French fashion brand Pigalle, in collaboration with Nike and photography agency Ill Studio, has designed the most unusual basketball court in Paris. The project is something so trippy it could perfectly fit in a Tame Impala lyric.
The idea aims to fuse sports, urban design, and art. Nestled between two apartment buildings, the court has been used as an open canvas for experimentation since 2009, when the three companies united to paint it for the first time.
The narrow basketball court is located on Rue Duperré in the 9th arrondissement of Paris and is well known in the city for its bright colour schemes and attractive design.
The company has always been overtly enthusiastic about basketball. Stephane Ashpool, founder and designer of the Pigalle brand has been an avid practitioner of the sport since he was a child, and has been training kids and playing on this court for several years now.
Their main store is located just in front of the court on Rue Henry Monnier and they even launched a line called ‘Pigalle Basketball’ back in 2014. The brand also did a line of Basketball sneakers for Nike three years ago.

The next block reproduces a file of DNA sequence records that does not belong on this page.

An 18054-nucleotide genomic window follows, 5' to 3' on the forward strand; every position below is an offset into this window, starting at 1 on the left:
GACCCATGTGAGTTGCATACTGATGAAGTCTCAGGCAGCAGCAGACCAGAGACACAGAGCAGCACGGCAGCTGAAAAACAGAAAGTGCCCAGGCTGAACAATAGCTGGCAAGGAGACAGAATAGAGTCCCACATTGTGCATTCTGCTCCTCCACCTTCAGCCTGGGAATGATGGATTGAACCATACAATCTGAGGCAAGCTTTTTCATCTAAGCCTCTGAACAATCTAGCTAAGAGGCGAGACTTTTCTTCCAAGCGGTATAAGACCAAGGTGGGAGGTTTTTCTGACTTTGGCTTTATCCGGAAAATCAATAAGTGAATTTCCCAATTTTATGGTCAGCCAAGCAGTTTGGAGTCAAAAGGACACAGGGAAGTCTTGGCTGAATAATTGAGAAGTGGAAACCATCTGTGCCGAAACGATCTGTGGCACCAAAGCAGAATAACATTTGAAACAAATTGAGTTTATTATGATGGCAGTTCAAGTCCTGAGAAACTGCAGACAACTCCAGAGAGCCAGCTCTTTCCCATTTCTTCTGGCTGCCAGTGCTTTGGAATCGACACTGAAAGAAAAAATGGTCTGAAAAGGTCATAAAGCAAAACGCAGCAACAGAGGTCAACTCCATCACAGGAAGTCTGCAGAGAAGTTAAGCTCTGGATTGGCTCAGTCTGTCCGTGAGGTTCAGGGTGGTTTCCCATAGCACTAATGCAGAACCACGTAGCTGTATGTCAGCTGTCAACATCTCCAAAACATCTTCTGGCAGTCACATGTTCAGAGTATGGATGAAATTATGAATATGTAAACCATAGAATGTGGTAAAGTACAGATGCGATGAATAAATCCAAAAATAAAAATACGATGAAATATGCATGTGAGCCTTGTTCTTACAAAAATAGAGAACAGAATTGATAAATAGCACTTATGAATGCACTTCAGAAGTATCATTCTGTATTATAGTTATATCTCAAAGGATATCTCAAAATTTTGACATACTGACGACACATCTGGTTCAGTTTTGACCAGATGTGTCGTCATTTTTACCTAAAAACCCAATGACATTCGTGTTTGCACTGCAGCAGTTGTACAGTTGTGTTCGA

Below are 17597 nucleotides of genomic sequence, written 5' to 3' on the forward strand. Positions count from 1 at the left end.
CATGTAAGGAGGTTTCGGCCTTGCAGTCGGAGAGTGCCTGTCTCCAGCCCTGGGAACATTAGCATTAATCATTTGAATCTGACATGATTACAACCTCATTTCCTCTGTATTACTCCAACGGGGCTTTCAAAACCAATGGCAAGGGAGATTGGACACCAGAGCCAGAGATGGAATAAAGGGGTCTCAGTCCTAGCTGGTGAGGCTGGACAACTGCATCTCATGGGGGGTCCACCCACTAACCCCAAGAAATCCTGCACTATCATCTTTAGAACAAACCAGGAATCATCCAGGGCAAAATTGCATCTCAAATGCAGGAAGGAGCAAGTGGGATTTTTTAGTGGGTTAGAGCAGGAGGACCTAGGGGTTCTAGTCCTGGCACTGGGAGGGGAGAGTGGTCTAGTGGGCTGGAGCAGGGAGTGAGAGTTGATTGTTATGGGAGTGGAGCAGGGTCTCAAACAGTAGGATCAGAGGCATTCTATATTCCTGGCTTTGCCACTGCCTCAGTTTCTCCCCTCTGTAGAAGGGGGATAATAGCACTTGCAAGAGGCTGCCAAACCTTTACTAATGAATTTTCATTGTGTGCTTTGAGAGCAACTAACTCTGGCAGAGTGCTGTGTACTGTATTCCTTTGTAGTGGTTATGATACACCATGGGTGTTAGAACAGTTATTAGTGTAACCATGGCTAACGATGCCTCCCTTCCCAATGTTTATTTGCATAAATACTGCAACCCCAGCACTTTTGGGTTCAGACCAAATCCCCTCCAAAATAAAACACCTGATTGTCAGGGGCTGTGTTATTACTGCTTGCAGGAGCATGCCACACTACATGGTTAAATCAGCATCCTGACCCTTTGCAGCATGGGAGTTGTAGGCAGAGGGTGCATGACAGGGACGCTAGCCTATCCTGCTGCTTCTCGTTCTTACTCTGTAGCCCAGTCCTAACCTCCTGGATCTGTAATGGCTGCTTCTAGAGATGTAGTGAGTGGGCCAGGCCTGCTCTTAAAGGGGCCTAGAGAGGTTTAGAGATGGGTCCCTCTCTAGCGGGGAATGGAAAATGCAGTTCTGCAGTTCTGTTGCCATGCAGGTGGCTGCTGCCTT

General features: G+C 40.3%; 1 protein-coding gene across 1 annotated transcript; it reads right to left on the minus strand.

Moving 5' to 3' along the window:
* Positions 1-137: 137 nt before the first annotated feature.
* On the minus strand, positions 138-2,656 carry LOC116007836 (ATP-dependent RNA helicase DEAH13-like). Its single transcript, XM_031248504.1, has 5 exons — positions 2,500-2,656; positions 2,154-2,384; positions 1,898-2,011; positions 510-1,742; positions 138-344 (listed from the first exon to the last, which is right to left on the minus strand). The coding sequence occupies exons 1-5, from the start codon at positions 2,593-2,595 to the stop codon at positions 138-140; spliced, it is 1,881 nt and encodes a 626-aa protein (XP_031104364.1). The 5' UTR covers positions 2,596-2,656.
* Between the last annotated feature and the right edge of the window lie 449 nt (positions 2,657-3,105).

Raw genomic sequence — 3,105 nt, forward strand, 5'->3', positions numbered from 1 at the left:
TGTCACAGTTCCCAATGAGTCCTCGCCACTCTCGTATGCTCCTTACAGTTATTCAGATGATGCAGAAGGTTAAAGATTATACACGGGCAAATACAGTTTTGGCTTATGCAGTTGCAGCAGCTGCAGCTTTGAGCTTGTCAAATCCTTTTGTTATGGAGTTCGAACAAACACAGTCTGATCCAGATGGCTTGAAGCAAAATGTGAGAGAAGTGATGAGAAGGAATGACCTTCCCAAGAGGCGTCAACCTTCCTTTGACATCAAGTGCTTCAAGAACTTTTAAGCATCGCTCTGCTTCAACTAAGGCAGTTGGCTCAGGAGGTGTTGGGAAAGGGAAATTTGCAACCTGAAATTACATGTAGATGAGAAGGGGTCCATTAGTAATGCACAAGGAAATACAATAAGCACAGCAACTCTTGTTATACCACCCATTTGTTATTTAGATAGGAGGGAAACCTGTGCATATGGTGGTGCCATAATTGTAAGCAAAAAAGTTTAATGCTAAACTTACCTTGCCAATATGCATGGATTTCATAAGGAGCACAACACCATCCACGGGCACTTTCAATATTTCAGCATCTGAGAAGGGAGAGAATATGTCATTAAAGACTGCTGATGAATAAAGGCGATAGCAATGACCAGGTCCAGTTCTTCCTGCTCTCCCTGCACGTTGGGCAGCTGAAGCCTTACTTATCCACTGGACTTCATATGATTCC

The court has been decorated previously with primary colours. This time around, it contains hues of burnt orange, fuschia, canary yellow, and dark blue – an aesthetic influenced by suprematist painter Kasimir Malevich’s 1930 piece, Sportsmen.
"The anatomy of the human body as well as it's performances have had a lifelong relationship with art. Since the legacy of Greek and Roman antiquity, sport is represented as a dominant idea within the beauty of an era. This never-ending quest for modernity has forged a strong bond between functionality and aesthetics over the decades. Through this new court, we wish to explore the relationship between sport, art and culture and its emergence as a powerful socio-cultural indicator of a period in time. We aim to establish visual parallels between the past, present and future of modernism from the « Avant Garde » era of the beginning of the 20th century, to the « Open Source » times we live in today, and our interpretation of the future aesthetics of Basketball and sport in general." Ill-Studio & Pigalle.